Having served as home for scores of children for over a century, we sometimes receive communications from alumni that are particularly compelling. Following is the text of one such e-mail received earlier this Spring:

You don’t know me but – I used to live at the orphanage on 125 Amherst St. Of course it was called the Protestant Home for Children back then.


My name is Fred J. Blake, a.k.a. Frederick E. N. Gilchrist. I entered the home on Feb 2, 1965 and left on Aug 19th, 1969. My sister Dora was there as well.

I remember we had 12 boys on one side and 12 girls on the other in the upstairs dormitories. I remember my first day and I was given the bottom bunk and two card board boxes to put my stuff in. I was very scared but had to act brave in the eyes of my sister. I remember we always lined up according to age when ever we did things and we always had chores that lasted for 30 days before moving on to the next chore. Fridays was fish day. I always ate with one arm curled around my plate in order to protect my food from being stolen from the other boys. I remember our study hall room on one side downstairs and the play room with the storage bins (we called them tilts). Mine was the very first one as you enter the room. All the light switches were push button. I remember the phone was all black and rotary. It was very heavy and also hidden from all of us. I only got to see it one time. I remember helping Mr. Cogdon build the new merry-go-round…it looked like a flying saucer.

All of us couldn’t wait for the summer to come. This was a special time when many of the teachers from the Nashua school would come to the home and we would learn so much for the next 8 weeks. Each week we learned something new and by the end of the week we were traveling on a bus to visit the place we had learned about. We couldn’t wait until the last week because it was the time of our lives. We got to go down to Anthony’s Pier 4 for lunch and in the morning to a historical place – but the best part was the Boston Red Sox game.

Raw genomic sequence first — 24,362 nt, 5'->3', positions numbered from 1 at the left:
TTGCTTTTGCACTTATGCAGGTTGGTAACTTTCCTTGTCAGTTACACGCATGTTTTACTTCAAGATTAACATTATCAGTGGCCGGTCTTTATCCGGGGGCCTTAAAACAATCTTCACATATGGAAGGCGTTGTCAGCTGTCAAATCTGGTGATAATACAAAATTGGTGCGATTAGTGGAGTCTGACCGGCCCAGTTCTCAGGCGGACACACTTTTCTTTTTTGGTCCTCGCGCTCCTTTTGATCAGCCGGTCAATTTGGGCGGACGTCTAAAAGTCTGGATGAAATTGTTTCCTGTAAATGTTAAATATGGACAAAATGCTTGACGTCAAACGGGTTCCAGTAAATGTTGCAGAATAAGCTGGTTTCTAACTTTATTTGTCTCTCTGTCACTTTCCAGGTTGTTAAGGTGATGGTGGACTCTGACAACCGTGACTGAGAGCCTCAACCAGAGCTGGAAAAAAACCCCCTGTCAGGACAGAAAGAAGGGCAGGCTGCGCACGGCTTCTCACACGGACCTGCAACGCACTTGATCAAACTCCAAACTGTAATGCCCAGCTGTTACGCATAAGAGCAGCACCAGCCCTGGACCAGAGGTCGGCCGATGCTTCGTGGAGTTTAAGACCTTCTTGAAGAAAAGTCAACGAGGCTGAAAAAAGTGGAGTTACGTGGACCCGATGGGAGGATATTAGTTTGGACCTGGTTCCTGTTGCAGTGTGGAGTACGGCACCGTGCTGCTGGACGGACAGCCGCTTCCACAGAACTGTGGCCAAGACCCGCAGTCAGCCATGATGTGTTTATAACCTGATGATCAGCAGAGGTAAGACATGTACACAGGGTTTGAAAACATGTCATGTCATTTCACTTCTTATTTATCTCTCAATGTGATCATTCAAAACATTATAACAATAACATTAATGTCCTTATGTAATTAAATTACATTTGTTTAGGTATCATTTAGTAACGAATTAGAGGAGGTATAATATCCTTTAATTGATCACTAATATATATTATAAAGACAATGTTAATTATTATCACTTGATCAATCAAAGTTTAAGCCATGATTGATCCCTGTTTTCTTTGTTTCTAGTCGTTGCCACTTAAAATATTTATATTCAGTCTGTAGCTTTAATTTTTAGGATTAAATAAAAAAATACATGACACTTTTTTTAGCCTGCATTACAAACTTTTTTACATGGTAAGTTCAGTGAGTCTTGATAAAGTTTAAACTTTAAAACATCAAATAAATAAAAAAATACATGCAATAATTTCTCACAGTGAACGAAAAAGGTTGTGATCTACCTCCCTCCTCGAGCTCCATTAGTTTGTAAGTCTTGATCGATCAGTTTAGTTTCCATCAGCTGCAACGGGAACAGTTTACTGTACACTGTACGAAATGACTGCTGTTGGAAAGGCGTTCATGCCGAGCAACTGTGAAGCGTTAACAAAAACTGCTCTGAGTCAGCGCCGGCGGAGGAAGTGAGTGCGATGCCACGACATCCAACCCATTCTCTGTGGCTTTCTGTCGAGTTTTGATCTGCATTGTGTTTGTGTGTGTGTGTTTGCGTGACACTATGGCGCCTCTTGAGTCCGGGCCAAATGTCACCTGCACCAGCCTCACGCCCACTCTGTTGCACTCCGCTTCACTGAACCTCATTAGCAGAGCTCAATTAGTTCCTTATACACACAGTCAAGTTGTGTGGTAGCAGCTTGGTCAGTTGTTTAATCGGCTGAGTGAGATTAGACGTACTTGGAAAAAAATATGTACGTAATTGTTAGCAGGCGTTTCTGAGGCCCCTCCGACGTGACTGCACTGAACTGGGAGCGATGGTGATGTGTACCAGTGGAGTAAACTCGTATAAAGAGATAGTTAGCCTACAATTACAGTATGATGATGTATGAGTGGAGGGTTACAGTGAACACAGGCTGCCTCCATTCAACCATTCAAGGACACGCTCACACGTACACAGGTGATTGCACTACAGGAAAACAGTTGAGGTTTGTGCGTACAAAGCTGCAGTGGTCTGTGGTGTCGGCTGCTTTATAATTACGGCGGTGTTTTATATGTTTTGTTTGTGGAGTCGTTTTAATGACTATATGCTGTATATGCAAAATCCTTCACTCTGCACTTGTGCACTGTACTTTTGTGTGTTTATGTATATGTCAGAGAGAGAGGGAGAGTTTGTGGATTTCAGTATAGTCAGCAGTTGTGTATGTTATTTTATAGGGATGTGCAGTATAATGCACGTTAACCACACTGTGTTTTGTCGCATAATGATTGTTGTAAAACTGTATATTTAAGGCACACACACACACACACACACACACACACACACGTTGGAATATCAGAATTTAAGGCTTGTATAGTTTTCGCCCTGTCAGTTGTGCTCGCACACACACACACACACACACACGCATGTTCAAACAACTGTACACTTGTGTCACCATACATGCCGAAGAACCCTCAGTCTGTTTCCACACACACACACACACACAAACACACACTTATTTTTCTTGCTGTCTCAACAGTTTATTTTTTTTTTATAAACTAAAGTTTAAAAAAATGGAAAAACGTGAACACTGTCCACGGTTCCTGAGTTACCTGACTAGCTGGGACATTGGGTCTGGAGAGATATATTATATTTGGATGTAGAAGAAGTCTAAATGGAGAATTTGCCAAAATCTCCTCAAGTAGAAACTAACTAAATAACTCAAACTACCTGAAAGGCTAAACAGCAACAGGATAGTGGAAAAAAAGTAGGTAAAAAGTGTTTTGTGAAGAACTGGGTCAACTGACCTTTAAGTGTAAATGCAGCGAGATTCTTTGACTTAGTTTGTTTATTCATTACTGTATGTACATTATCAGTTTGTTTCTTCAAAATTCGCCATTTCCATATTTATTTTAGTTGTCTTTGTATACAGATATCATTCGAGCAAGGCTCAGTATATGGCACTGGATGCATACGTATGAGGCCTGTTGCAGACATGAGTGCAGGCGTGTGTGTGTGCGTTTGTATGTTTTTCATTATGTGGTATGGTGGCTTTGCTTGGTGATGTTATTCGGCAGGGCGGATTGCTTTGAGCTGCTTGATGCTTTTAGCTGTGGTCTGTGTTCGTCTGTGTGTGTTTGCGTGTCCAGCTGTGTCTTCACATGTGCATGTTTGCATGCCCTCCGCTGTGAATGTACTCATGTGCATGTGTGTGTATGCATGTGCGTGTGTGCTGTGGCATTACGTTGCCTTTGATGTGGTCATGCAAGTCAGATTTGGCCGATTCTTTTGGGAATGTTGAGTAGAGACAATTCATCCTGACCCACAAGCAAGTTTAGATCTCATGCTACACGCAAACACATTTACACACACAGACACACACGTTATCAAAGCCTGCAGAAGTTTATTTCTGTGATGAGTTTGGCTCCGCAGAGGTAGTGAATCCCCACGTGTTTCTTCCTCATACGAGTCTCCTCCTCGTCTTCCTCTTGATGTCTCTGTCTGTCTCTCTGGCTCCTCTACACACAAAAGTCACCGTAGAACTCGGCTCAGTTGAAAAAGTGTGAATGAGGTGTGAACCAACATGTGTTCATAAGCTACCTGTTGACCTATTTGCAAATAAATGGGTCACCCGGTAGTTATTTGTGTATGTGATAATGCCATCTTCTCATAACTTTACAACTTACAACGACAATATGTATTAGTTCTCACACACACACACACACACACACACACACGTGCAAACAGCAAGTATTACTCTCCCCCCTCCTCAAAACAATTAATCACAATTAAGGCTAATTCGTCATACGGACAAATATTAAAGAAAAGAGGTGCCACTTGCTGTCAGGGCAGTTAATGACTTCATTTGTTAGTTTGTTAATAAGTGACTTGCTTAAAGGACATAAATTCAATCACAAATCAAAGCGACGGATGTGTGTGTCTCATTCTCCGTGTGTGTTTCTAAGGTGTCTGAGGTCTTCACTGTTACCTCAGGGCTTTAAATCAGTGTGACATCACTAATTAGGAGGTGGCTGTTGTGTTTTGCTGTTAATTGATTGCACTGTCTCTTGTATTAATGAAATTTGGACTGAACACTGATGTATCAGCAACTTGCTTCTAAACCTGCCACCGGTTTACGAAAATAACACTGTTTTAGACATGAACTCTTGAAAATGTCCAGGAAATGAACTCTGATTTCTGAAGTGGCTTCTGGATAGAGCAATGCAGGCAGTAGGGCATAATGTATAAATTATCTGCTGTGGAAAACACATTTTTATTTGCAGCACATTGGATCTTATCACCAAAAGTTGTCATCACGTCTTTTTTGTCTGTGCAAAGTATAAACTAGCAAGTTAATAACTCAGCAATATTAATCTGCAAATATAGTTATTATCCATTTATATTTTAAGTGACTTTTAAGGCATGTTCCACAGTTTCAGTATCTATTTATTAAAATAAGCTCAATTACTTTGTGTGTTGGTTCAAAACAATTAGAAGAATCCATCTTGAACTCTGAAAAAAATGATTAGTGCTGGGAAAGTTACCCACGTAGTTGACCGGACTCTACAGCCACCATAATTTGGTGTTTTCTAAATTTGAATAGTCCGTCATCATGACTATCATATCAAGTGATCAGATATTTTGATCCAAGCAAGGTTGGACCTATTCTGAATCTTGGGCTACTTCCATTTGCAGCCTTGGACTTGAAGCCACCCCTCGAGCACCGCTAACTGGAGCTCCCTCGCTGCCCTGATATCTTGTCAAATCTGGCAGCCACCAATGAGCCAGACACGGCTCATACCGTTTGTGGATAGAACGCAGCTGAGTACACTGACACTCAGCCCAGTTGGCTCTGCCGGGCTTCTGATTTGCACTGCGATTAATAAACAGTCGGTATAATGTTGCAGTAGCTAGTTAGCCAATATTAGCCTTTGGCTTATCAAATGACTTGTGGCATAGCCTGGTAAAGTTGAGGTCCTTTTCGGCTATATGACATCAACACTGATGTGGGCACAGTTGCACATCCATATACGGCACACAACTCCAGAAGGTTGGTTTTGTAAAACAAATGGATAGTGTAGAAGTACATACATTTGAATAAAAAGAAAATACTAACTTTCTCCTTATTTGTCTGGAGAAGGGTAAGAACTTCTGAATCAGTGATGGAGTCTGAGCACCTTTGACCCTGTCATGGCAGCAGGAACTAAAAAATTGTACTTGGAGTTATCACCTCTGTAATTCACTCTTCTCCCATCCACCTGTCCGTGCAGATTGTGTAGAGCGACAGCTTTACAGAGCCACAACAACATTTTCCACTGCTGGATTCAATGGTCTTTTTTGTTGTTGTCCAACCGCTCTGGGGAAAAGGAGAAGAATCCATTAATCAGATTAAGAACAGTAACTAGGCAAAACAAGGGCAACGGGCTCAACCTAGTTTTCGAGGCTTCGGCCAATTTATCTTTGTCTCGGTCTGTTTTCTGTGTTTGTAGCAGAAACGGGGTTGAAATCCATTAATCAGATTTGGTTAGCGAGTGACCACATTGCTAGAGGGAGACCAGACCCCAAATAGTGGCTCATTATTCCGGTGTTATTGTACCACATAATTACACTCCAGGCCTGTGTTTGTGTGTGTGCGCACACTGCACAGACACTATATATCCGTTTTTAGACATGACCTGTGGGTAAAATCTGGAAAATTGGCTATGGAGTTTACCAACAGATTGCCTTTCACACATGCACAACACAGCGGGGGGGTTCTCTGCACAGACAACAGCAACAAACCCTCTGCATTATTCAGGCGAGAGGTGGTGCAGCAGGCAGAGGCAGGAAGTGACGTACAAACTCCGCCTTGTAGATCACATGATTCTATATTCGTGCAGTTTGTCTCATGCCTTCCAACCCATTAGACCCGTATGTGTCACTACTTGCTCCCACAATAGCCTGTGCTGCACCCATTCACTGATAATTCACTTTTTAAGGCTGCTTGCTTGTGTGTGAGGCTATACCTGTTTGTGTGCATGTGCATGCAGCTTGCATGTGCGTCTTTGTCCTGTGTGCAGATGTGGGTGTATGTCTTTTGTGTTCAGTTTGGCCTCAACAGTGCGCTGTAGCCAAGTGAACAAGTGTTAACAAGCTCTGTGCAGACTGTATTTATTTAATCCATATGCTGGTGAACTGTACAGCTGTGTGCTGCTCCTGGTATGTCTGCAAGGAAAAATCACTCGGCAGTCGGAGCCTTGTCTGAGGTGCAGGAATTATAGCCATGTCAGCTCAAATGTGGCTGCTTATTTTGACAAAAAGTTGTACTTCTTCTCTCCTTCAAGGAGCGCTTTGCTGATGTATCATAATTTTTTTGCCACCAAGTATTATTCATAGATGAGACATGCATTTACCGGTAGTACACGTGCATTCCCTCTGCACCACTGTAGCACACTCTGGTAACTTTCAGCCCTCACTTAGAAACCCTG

I’m sorry to have bothered you. I am sitting in the Marriott Hotel room in Vienna, Austria and I’m about to retire from 31 years of Federal Service to our Government and was thinking about my life and all of the wonderful things that have happened to me to get me where I am today. If it hadn’t been for those wonderful teachers and my last Foster Home of James and Judy Blake, I don’t know what would have come of me.

Sometimes I wish that I could go back in time and revisit all of the people along the way that had such a profound impact on me. Unfortunately they have all passed away.

I took a look at the Nashua Children’s Home website and was hoping that your webmaster might have had a section of pictures from years gone by so that all the children past and present could look through them and remember when.

Oh yeah, I forgot to mention… I am a U.S. Diplomatic Courier working for the Department of State for Madam Hillary Clinton. She is just the latest in a long string of Secretaries of State I have had the pleasure to have worked with. I have met hundreds of dignitaries from around the world.

So, you can tell all of your students that at least one kid made it out in this sometimes cruel world. I am truly a walking success story.

Thanks for your time.


Fred J. Blake

U.S. Diplomatic Courier

American Consulate Frankfurt, Germany

Photos: TOP An adult Fred Blake

BOTTOM Fred (circled on right) and his sister Dora (circled on left) attending a holiday party for the home sometime in the late 1960’s.